Delma Santiago Automatic Chronograph Watch Review

By Jovan Krstevski

We at try to cover a wide range of watches and brands across many price points, and it is with this in mind that this article is about a watch, from a brand that you have most likely never heard of. Founded in 1924 in Lengnau, Switzerland, Delma remains a family company which has been successfully expanding worldwide, over the last few decades with its moderately priced watches, both quartz and mechanical.


The brand has a wide range of watches of which one collection, Santiago, that I am reviewing today. The Santiago range is for both men and women and includes this model – the Santiago Automatic Chronograph.


Chronographs in overall are some of the best-looking watches around. A complicated interior can bring many design aspects to an otherwise simple piece. Delma took full advantage of the face on their Santiago Automatic Chronograph watch but kept the outer design to a more clean, understated and classic look.

The Delma Santiago Automatic Chronograph comes in 45mm case, with alternating brushed and polished surfaces. The case is 17.5mm tall, due the thick 7750 movement, which is normal to a watch with this movement. To help obscure the thickness of the watch, Delma designers decided to use a larger lug size, which is typically smaller in other watches in this class. This provides the necessary “balance”.



The lugs are well shaped, with a decent downward sweep which follow the shape of the wrist, resulting in a real comfy fitting for your wrist. They also have a beveled top edge which breaks up the case, giving it a softer appearance. The small screwed-down crown and pushers are easy to operate. It has 3 position. First, is the safe position (closest to the casing) where you can manually wind the watch. The second position allows you to adjust the date and the third position (furthest from the casing) allows you to adjust the time. The shiny black anodized aluminium bezel has Arabic numbering in five minutes intervals. It is a unidirectional bezel, which is common for a diver’s watch like this one. It is comfortable to wear and it easily slips under shirt cuffs even with its tall case size. This makes it an all-rounder as it can also be used in a formal setting.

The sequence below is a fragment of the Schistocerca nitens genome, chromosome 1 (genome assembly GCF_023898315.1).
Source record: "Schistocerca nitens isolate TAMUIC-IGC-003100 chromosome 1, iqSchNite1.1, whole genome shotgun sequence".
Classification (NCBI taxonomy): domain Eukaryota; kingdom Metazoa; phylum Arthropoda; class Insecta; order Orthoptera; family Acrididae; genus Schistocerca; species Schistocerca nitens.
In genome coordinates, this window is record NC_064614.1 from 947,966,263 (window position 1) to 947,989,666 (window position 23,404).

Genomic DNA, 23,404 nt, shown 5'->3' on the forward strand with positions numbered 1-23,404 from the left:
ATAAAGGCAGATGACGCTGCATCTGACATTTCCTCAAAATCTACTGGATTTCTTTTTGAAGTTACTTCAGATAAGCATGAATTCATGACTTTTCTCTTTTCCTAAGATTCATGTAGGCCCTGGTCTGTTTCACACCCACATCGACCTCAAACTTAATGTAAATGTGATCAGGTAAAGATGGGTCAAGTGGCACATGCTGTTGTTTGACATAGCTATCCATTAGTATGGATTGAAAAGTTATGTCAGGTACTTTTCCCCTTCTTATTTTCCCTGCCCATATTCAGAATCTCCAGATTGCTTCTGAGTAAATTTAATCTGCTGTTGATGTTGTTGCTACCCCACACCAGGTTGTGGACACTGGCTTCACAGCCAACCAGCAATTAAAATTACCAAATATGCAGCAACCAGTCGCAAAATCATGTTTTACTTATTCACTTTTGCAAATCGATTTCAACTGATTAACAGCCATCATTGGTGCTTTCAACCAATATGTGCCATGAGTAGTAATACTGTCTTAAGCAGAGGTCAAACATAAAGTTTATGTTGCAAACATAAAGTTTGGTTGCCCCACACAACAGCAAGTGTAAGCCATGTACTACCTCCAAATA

The Santiago Automatic Chronograph houses an ETA Valjoux 7750 chronograph caliber, an extremely popular movement used in the majority of mechanical chronograph watches on the market today. The movement offers an impressive 48 hour power reserve and beats at 28.800 per hour. It keeps the time well, and this movement has proven itself worthy as a workhorse movement thanks to its durabillity and precision.



Introduced almost 40 years ago, it is the most popular chronograph movement. The marvelous movement is really the standard for a great chronograph. No complaints on the 7750 and it is more than worth mentioning that Delma has chosen the Geneva striping on the rotor, which is a nice feature to the movement. A very nice touch to this watch that isn’t always seen on diver’s watch is that the movement can be seen through the open case back which looks great and it should be seen as it is put on display on this watch. With all this it is still water-resistant to 500m, which place the watch in the category as a serious diver’s watch.